The corporate securities industry is under audit by Kelmar Associates
Compliance Update: July 2017
Kelmar Associates has been retained as the third-party auditor initiating a recent surge in multi-state examinations that has taken place in recent weeks. These unclaimed property audits of public corporations are specific in scope to securities or equity-related property.
During this period of increased audit activity, audit notices on behalf of multiple states were sent directly to an individual at the issuer/holder or to representatives at the relevant commercial stock transfer agent.
In either scenario, it is important to note that for the purposes of unclaimed property liability the states typically consider the individual business as the entity with the ultimate responsibility for compliance. Notwithstanding contractual provisions to the contrary, the issuer, not the transfer agent, will be susceptible to fines, penalties, and interest imposed by the states for any out of compliance property.
If you are unsure if your organization has received an audit notice, you should consult with your internal counsel, Corporate Governance staff, or Transfer Agent representative to confirm receipt of an escheat audit notice. If in fact your company is currently under audit, it is recommended that you consider retaining the services of an independent and objective holder advocate to guide you through the audit process in addition to trusted in-house or external legal counsel.
Companies that have yet to receive an audit notice should take proactive and precautionary measures by revisiting their existing unclaimed property policies and procedures, as well as conducting a full risk and liability assessment to identify and remediate any compliance gaps or potential areas of exposure prior to the onset of an audit.
Keane Consultants are available to review your risk in anticipation of or to defend against an audit conducted by Kelmar Associates or any other third-party contingent fee auditor.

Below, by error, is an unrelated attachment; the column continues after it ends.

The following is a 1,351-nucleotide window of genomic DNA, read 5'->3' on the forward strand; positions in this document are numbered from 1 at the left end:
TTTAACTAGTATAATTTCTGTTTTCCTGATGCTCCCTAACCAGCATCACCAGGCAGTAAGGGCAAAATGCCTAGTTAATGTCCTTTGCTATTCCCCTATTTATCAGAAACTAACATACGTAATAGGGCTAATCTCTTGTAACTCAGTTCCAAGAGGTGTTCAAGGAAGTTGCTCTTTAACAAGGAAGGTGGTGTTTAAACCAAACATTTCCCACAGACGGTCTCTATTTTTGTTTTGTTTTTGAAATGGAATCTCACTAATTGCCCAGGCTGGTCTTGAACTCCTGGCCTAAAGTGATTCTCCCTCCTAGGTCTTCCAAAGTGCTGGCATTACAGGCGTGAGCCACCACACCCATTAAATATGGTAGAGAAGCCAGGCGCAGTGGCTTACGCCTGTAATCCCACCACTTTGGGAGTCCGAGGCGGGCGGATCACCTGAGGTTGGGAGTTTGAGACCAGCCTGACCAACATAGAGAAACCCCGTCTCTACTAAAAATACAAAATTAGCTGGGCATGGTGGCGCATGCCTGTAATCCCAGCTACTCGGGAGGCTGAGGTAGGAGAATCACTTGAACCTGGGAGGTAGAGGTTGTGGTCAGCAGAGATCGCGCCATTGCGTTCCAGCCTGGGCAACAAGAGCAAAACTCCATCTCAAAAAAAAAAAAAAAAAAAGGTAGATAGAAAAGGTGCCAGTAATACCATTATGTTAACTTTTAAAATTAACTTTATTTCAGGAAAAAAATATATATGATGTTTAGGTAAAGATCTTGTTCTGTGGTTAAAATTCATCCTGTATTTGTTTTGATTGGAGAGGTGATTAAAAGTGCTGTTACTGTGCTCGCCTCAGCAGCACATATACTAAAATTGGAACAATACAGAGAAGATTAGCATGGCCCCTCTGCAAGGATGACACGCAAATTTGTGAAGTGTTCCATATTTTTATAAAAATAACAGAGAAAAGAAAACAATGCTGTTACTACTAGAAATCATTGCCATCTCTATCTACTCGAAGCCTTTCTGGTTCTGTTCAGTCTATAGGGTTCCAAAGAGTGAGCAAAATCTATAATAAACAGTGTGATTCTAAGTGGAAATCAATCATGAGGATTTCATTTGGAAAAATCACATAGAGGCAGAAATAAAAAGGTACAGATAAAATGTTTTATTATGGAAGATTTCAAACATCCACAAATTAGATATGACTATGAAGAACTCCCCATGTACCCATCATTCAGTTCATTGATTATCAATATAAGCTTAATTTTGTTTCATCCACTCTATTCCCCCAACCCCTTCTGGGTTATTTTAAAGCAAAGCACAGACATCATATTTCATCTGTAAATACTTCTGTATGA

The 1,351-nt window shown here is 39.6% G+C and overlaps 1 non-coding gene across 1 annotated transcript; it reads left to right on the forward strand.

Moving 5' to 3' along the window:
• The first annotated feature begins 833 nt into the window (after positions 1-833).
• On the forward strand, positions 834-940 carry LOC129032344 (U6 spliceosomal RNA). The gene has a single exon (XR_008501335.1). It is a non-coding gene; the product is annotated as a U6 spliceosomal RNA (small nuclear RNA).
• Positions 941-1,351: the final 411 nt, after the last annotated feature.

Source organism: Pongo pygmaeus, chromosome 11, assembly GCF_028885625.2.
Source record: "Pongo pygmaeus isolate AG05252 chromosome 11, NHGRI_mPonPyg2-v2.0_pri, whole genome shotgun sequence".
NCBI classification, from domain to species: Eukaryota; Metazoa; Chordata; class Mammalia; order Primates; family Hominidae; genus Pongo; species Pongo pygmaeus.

Kelmar Associates, LLC has recently (first few months of 2011) been demanding significantly more information from holders with an emphasis on potential equity and debt related properties during its escheatment audits. Previously, Kelmar’s Initial Document Requests (IDRs) commonly asked some limited scope questions about the Holder’s contractual relationship, experience or history with their transfer agent. Kelmar’s auditing procedures are now requesting more detailed and comprehensive information concerning the Holder’s securities-related property types.
In the spirit of March Madness, Kelmar’s new “full-court press” asks holders to confirm their compliance with unclaimed property laws through a showing of extensive documentation. The information requested covers all forms of securities issued by the company (often through their transfer agent) such as common stock, preferred stock, unexchanged or unredeemed stock positions in the wake of mergers and acquisitions or redemptions, employee stock purchase plans, dividend reinvestment plans, and restricted stock accounts. The Holder is also expected to provide information concerning corporate trust agents, owner location firms, and vendor contracts. In the event of an escheatment audit, requested individual shareholder information includes, but is not limited to, the following data elements:
- Name and address
- Account number and TIN
- Date account was opened
- Date of most recent owner contact
- Date account became undeliverable (if applicable)
- List of outstanding dividend checks (with detailed information per check)
- List of suppressed checks
- List of outstanding shares
Kelmar is exploring an area in which their previous audits had only scratched the surface. As always, escheatment audits run smoothly when a holder is prepared and the holder’s documentation is organized and thorough. Holders that are publicly held should seriously and promptly consider these developments when evaluating the efficiencies of their current record retention systems as they relate to unclaimed property compliance. Obtaining copies of all reports filed on your behalf to all states is a critical first step! Testing internal procedures and processes is highly recommended to prepare for an audit.
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